Respondent believes that Petitioner has exhausted his state-court remedies as to grounds one and two but that the third ground is unexhausted but procedurally barred from federal review. She does not assert that the petition is barred by the statute of limitations or subject to the successive-petition bar. (Resp't's Answer 5, doc. 13.)

         IV. LEGAL STANDARD FOR GRANTING HABEAS-CORPUS RELIEF

         A § 2254 habeas petition is governed by the heightened standard of review provided for in the Anti-Terrorism and Effective Death Penalty Act (AEDPA). See 28 U.S.C. § 2254. Under the AEDPA, a writ of habeas corpus should be granted only if a state court arrives at a decision that is contrary to or an unreasonable application of clearly established federal law as established by the United States Supreme Court or that is based on an unreasonable determination of the facts in light of the record before the state court. See 28 U.S.C. § 2254(d)(1)-(2); Harrington v. Richter, 562 U.S. 86, 100 (2011). This standard is difficult to meet but “stops short of imposing a complete bar on federal court relitigation of claims already rejected in state proceedings.” Richter, 562 U.S. at 102.

         Additionally, the statute requires that federal courts give great deference to a state court's factual findings. Hill v. Johnson, 210 F.3d 481, 485 (5th Cir. 2000). Section 2254(e)(1) provides that a determination of a factual issue made by a state court shall be presumed to be correct. Valdez v. Cockrell, 274 F.3d 941, 948 n. 11 (5th Cir. 2001). The petitioner has the burden of rebutting the presumption of correctness by clear and convincing evidence. 28 U.S.C. § 2254(e)(1); Miller-El v. Cockrell, 537 U.S. 322, 340 (2003); Williams v. Taylor, 529 U.S. 362, 399 (2000).

         Additionally, when the Texas Court of Criminal Appeals, the state's highest criminal court, denies relief on a state habeas-corpus application without written order, typically it is an adjudication on the merits, which is likewise entitled to this presumption. Richter, 562 U.S. at 100; Ex parte Torres, 943 S.W.2d 469, 472 (Tex. Crim. App. 1997). In such a situation, a federal court “should ‘look through' the unexplained decision to the last related state-court decision providing” particular reasons, both legal and factual, “presume that the unexplained decision adopted the same reasoning, ” and give appropriate deference to that decision. Wilson v. Sellers, ___ U.S. ___, 138 S.Ct. 1188, 1191-92 (2018).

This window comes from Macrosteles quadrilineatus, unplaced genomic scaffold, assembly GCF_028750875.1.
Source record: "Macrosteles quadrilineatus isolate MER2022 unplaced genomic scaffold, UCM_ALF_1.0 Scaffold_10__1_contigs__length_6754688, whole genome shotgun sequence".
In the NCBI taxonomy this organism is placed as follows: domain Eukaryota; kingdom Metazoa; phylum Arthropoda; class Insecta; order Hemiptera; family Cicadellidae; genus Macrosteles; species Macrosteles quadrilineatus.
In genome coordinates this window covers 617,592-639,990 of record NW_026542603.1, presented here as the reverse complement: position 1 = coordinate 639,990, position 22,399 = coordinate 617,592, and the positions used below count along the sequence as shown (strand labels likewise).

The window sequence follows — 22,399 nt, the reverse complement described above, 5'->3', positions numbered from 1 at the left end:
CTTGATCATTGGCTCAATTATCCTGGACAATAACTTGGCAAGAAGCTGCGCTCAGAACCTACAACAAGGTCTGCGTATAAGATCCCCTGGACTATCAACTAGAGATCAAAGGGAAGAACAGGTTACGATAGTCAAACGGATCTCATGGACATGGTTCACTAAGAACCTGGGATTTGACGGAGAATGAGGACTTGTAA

V. Discussion

         A. Procedural Default and Exhaustion

         Under his first ground, Petitioner claims that he was denied due process as a result of the trial court's overruling of his counsel's objection to the state's closing argument inviting the jury to speculate as to “imaginary witness testimony.” (Pet. 6, doc. 1.) Respondent asserts that this claim was forfeited in state court because no contemporaneous objection was raised at trial, and, thus, the claim is procedurally barred from federal habeas review. (Resp't's Answer 9-11, doc. 13.) Under the procedural-default doctrine, a federal habeas court will not review a claim if the last state court to consider the claim expressly and unambiguously based its denial of relief on an independent and adequate state procedural default. See Coleman v. Thompson, 501 U.S. 722, 729 (1991); Amos v. Scott, 61 F.3d 333, 338 (5th Cir. 1995).

         In overruling the claim on appeal, the state appellate court, replying solely on state law, provided:

[Petitioner] argues that the trial court committed reversible error by overruling his objection to the State's closing argument, “which invited the jurors to speculate as to imaginary witnesses that the defense might have, but failed, to call to testify regarding his character when no evidence was presented by either the [S]tate or defense that the witnesses actually existed or could have been called.” Generally, in order to preserve a complaint related to jury argument error, the complaining party must make timely and specific objection to the jury argument.